In addition, you routinely make tough calls in the course of running your business--for instance, firing employees, litigating with competitors to protect intellectual property, negotiating late payments with financiers, or sorting disputes with suppliers. Having to make unpleasant decisions comes at a great personal cost to the highly vested entrepreneur. Understand that despite your extreme commitment to your venture, you might not attain all of your business goals. Keep close tabs on business outcomes, and adjust your strategy if necessary.

Determination in Action:

Thomas Edison, American inventor and businessman: "I have not failed. I've just found 10,000 ways that won't work."

Richard Branson, founder of Virgin: "If you are hurt, lick your wounds and get up again. If you've given it your absolute best, it's time to move forward."

Wang Chuan-Fu, founder and CEO of BYD, the Chinese electric car and battery company, when asked by Warren Buffett how BYD would sustain its lead in the market: "We'll never, never rest."

Maximizing Your Determination Talent:

  1. Share your optimistic outlook with your partners, employees, and investors.You see possibilities where others see barriers. Your determined optimism and work ethic will inspire and energize your team to do more.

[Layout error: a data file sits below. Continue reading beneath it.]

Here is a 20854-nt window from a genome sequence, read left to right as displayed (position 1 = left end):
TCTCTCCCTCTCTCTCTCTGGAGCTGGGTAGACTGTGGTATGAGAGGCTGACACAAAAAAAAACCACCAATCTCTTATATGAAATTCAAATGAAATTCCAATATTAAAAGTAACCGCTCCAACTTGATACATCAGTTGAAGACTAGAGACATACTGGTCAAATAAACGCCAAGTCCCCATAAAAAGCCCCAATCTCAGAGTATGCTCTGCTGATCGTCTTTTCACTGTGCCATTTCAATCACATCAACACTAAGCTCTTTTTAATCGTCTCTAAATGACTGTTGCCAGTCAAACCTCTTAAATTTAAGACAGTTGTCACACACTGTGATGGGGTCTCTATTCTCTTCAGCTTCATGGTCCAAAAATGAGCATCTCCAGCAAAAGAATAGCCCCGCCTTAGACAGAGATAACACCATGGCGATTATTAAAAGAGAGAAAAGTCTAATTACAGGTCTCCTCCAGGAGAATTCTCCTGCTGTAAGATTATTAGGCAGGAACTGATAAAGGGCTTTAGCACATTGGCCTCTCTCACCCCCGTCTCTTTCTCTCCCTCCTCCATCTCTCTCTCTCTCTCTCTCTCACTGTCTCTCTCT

2. Energize your Determination talent by partnering with creative individuals. Working with inventive people can inspire you. Your uncanny ability to sort through many ideas and hone in on the best one will help transform their idea into a product or service for a customer.
  3. Always keep the big picture of your business in mind. This will help you navigate your way through the twists and turns of the entrepreneurial journey and strengthen your natural tendency to push forward in adverse circumstances.
  4. Monitor your progress toward predefined goals. When executing a strategy, set specific milestones so you know if the strategy is working or if you need to change course. This way, you can avoid costly mistakes early.
  5. Be attentive to the constantly shifting business landscape. Your tenacity to see a pet project or product through may blind you to changes in the market. Pay close attention to new technologies, a changing customer base, and emerging new business models. Staying aware of your business environment will help you switch gears if necessary.
  6. Don't focus on the cause of setbacks. Rather, direct your energy toward activities that can help you move forward. Setbacks and challenges are part of the entrepreneurial journey. Improving your reaction to adverse circumstances will keep you upbeat and reduce downtime when you do encounter obstacles.
  7. Keep things in perspective. Making tough calls is part of running a business. Don't dwell on unpleasant decisions. Rely on your support system--business partners, investors, mentors, and family members -- to help you deal with the personal toll these decisions can take on you.
  8. Reflect on your successes and failures. Set aside time to analyze why a decision yielded positive or negative results. Replicate the positive, and weed out the actions or behaviors that produced negative outcomes. Over time, you will build a repertoire of skills to make effective business decisions.